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Telemedicine Enhances Troop Health Care in Bosnia

By Douglas J. Gillert
American Forces Press Service

WASHINGTON, June 7, 1996 – A "medical internet" will provide U.S. forces in Eastern Europe the same level of health care they'd receive back home, officials at the Medical Advanced Technology Management Office, Fort Detrick, Md., said.

When fully augmented, the DoD telemedicine project dubbed "Primetime III" will equip medics deployed to Bosnia and Hungary with high-resolution, color remote video teleconferencing for consultations with specialists around the world. Primetime III will enable deployed medics to obtain radiology, dentistry and psychiatric medical support, hold preventive medicine and infectious disease consultations, provide situational awareness and conduct medical research on the Internet.

Army Capt. Scott Ehnes, Primetime III operations officer, said the network will give deployed medics access to Army, Navy and Air Force medical centers in the United States and expand telemedicine services to additional Air Force, Navy and allied force medical units in Europe.

The network also will allow specialists to see and talk to deployed physicians and patients in real time to discuss diagnoses and treatment, Ehnes said. This will allow patients to be treated in-theater, vs. evacuating them for medical care, he added.

Eastern Europe's often inclement weather and inadequate airport runways hamper large-scale medical evacuations and underscore the need for improved health care on site, according to Army Col. Fred Goeringer, a project manager.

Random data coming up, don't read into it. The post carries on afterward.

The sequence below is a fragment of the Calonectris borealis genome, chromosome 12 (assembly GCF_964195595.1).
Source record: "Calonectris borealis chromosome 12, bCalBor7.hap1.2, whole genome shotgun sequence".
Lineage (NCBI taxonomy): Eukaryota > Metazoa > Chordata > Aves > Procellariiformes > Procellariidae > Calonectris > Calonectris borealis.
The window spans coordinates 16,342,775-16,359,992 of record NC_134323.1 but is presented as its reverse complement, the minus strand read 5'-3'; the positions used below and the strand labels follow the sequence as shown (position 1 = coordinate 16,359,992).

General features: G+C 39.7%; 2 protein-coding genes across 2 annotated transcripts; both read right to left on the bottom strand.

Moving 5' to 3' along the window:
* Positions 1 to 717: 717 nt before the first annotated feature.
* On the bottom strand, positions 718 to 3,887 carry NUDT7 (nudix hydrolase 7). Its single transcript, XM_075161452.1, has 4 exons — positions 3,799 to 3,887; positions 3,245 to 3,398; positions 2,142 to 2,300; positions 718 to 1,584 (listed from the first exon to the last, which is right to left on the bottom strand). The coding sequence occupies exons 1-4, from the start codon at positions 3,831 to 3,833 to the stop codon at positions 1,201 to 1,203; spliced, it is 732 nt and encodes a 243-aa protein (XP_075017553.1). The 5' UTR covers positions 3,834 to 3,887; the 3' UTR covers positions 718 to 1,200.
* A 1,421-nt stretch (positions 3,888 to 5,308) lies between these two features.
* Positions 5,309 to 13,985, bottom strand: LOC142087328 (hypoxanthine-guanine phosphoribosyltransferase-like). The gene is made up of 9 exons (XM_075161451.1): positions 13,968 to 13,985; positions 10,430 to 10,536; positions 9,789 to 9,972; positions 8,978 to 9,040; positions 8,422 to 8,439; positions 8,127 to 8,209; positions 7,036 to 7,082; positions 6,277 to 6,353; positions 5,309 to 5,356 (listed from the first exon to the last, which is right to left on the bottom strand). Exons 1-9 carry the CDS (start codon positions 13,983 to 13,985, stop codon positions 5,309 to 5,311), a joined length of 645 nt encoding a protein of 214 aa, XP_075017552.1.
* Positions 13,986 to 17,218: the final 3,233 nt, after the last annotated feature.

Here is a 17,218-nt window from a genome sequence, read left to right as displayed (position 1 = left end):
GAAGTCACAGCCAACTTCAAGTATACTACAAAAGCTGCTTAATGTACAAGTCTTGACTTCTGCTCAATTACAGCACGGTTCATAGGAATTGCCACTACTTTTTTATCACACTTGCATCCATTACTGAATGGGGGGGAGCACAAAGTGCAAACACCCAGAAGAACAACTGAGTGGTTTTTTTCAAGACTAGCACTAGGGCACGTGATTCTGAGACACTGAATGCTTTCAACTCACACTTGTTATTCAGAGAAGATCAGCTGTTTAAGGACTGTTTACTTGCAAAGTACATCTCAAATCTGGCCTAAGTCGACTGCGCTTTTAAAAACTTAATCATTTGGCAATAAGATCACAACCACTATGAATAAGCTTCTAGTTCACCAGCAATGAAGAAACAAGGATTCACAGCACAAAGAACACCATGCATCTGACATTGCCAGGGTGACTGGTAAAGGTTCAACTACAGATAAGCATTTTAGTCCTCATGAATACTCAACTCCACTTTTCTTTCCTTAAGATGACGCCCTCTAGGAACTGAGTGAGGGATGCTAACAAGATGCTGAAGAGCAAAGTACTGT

"We can expect to have 400 to 500 clinic visits a day [in Bosnia and Hungary]," Goeringer said. "If you look at that in terms of the next year, it just isn't feasible to think you can airlift them all out."

Previous Primetime projects supported U.S. forces in Macedonia and Croatia. Phased augmentation of Primetime III began in February.

In the first phase, the Primetime III task force fielded telemedicine support packages and developed the network at the Landstuhl Regional Medical Center, Germany; 67th Combat Support Hospital, Hungary; and 212th Mobile Army Surgical Hospital, Bosnia; and established telecommunication connectivity to stateside military medical centers.

Now in progress, the second phase will field seven deployable telemedicine forward operating base medical units supporting Operation Joint Endeavor.

Phase 3 will further expand the telemedicine network to the remaining forward operating medical units in Bosnia.

Telemedicine is up and running at the two field hospitals in Bosnia and Hungary, Ehnes said. A fourth phase will include electronic medical records and a theater medical information network.

The system has been used for many types of consultations, Ehnes said, and have diverted several medical evacuations. Having telemedical services in the region, he said, has greatly enhanced the level of health care available.

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